Do you think your fellow reader Richard Factor had a cold? Or Covid-19?
My guess: the former.
His guess: the latter (and he’s the one who had it, after all).
You know who has what must be one of the hardest jobs in the world? The chair of the Democratic National Committee. Fifty state party chairs have his cell phone, as do two dozen presidential candidates and their campaign managers, every Democratic congressperson and senator and governor and mayor . . . a whole lot of donors . . . the Party officers . . . his key staffers . . . the leaders of all the allied blue-leaning organizations . . . the press. And everybody thinks they could be doing his job better than he is. Or it must seem that way. That was true of every chair I’ve known since 1998.
But do you know what? The first three years of Tom Perez’s chairmanship have gone rather well!
And, not to jinx it, this fourth year is beginning to look hopeful , too.
> I’m loving the gracious, constructive way Pete, Amy, Beto, and Mike, among others, have endorsed Joe Biden.
> And we might finally wrest the gavel from McConnell at the same time.
Wouldn’t that be something.
In addition to the likely wins, we could pick up the Montana seat if, as seems increasingly likely, governor Steve Bullock decides to run. M.J. Hegar just might unseat John Cornyn in Texas — she has an amazing story. And wouldn’t it be caviar and vodka if Amy McGrath unseated Moscow Mitch himself?
And here’s a sleeper: my new friend Al Gross, to pick up a seat in Alaska. Watch his one-minute video, then read the bio directly below that clip — and tell me how any Alaskan could not vote for this guy. I couldn’t help myself: I ponied up.
What to do, meanwhile, with money you don’t want to give the DNC or to Al Gross?
That calls for a longer post — I’m working on it — but for now let me offer just two gems.
One real, one fake.
> The real gem is Warren Buffett’s latest annual report. His reports were legend four decades ago, when I was assigned to “review” them for Fortune magazine. (At the time, Berkshire sold for $300 a share. Yesterday, $326,000.)
> The fake gem may prove to be real, too — or at least semi-precious. It’s the stock of Charles & Colvard, a company that makes an alternative to diamonds. Even more brilliant and harder than rubies, they sell for a fraction of the price. (So even if you don’t buy CTHR, buy your beloved the ring and use the savings to fund a Roth IRA. Forty years from now, people will still think it’s a diamond — and marvel at the comfort of your retirement.)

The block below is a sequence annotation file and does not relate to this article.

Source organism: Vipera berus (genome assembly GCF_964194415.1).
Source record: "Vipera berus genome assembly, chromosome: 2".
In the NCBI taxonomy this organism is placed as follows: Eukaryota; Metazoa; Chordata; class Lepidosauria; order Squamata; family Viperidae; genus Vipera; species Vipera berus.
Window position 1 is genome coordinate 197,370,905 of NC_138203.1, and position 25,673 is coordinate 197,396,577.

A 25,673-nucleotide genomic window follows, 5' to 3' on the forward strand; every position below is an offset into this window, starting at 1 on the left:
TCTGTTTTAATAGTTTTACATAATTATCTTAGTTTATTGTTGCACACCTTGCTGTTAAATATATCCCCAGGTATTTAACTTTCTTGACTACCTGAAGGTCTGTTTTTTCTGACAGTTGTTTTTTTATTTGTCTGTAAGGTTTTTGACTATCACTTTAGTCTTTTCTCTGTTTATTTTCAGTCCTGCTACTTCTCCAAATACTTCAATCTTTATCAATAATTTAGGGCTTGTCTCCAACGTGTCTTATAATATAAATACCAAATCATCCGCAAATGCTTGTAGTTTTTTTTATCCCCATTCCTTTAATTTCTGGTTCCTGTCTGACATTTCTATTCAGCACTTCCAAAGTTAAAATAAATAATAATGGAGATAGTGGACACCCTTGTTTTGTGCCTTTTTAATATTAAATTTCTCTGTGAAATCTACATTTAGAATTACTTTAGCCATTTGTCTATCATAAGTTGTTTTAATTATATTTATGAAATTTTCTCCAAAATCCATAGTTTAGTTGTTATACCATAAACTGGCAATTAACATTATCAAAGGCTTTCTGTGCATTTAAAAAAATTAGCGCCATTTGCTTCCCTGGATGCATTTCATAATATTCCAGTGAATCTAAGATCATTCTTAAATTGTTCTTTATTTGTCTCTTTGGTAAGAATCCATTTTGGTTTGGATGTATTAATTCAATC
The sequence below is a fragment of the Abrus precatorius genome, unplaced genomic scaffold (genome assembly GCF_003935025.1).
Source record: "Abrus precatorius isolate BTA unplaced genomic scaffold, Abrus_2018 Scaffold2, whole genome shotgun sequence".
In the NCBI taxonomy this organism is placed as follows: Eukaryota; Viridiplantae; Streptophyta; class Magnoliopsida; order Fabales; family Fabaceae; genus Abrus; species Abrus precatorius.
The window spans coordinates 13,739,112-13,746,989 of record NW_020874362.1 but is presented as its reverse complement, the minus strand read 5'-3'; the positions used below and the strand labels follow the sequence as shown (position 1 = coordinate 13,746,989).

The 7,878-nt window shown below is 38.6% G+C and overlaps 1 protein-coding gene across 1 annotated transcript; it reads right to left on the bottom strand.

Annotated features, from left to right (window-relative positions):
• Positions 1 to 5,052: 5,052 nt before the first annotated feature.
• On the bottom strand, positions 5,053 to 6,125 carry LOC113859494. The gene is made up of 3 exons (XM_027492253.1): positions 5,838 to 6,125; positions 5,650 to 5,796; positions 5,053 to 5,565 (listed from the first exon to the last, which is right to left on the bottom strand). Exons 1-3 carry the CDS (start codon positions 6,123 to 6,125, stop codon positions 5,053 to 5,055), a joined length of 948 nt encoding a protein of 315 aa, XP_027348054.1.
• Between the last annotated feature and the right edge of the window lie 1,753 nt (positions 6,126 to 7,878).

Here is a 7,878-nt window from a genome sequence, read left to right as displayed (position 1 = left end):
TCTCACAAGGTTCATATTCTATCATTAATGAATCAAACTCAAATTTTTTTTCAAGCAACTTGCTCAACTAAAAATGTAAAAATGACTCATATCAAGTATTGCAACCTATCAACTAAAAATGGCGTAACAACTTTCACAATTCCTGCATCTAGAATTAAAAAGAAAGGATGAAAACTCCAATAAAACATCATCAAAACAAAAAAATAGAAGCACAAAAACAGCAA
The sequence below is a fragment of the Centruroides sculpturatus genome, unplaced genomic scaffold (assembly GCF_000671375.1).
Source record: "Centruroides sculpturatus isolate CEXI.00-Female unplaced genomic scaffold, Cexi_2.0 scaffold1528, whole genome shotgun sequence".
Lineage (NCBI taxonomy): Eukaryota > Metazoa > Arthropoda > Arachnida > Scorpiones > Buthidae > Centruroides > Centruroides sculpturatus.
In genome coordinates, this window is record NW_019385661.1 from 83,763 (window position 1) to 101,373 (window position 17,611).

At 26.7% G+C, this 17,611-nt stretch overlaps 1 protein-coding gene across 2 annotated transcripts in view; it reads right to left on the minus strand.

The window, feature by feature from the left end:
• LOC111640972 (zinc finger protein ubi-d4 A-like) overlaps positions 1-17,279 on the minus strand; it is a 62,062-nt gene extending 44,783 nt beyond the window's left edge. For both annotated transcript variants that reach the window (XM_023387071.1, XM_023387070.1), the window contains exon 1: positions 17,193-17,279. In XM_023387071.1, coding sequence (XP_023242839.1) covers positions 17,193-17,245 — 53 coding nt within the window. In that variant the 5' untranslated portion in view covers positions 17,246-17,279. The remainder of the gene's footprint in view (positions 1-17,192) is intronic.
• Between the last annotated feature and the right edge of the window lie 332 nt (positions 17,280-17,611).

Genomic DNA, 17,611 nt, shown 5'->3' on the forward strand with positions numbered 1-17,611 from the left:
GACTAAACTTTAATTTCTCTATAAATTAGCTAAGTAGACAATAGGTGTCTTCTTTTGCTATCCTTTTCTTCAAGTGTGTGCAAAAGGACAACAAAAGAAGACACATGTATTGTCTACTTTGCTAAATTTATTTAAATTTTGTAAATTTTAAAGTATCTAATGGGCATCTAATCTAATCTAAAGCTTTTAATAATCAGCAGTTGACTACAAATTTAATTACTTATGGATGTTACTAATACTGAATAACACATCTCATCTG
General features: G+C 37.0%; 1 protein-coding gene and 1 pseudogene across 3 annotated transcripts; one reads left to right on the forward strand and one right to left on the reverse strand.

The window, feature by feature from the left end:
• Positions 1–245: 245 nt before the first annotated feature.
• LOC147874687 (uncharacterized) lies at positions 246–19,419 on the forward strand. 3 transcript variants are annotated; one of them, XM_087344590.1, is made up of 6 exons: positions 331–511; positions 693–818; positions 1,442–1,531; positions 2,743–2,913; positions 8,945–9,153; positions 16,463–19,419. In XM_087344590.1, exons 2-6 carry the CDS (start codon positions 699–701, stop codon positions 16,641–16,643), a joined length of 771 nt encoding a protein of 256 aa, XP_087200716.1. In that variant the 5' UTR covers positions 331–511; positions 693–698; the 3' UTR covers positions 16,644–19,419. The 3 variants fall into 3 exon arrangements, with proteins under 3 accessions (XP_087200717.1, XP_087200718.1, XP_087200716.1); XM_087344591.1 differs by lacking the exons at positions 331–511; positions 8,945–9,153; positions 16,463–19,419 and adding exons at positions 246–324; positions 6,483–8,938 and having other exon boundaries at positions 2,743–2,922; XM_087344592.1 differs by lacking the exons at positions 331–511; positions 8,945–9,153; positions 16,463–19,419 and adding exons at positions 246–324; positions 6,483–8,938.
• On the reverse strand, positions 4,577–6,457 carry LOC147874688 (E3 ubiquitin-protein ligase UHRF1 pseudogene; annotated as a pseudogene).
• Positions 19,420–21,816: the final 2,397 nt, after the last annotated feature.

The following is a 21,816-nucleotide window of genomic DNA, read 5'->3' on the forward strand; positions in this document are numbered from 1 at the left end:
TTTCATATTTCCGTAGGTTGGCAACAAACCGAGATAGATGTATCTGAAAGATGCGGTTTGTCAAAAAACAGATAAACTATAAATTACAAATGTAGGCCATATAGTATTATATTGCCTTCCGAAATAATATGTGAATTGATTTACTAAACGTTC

A very smart friend who knows the company well finds its shares irresistible down here around 83 cents. With money I can truly afford to lose, I bought a bunch.
John Seiffer: “Thanks for the CNXM tip. But as I read it I couldn’t help but wonder what you do with the money you CAN’T truly afford to lose?”
→ Great question. I have it on my to-do list.
Gregg R.: “Really? CNXM? Anything for a buck?”
→ I think buying their stock does no harm; but that using that buck to support worthy causes does some good. What am I missing?
David Morrison: “I spotted the following in CNXM’s Annual Report: ‘Virtually all income [we distribute] to organizations exempt from federal income tax, including IRAs and other retirement plans, will be unrelated business taxable income and will be taxable to them.’ Does this mean if CNXM’s stock is held in an IRA, the dividends would be subject to double-taxation: First, when distributed by the company, and second, when withdrawn from the IRA?”
→ No. Here’s Fidelity’s explanation. If you have UBTI income above $1,000, they file an IRS form for you and remit 15% of it to the IRS (up to the first $2,500, a higher percentage going all the way to 40%, as the amount grows*). But having taken that cash out of your IRA, it won’t ever get distributed to you, so won’t ever be taxed on it again.
In the case of CNXM, if this does work out as hoped — with money you can truly afford to lose — we’ll still come out fine even after paying that tax.
*Page 20 of the IRS UBTI instructions lists the tax rate as 10%, not 15%, on the first $2,600, not $2,500, going up to 37%, not 40%. The tax code is ridiculous. Just let your brokerage firm worry about it fr you and do whatever it does.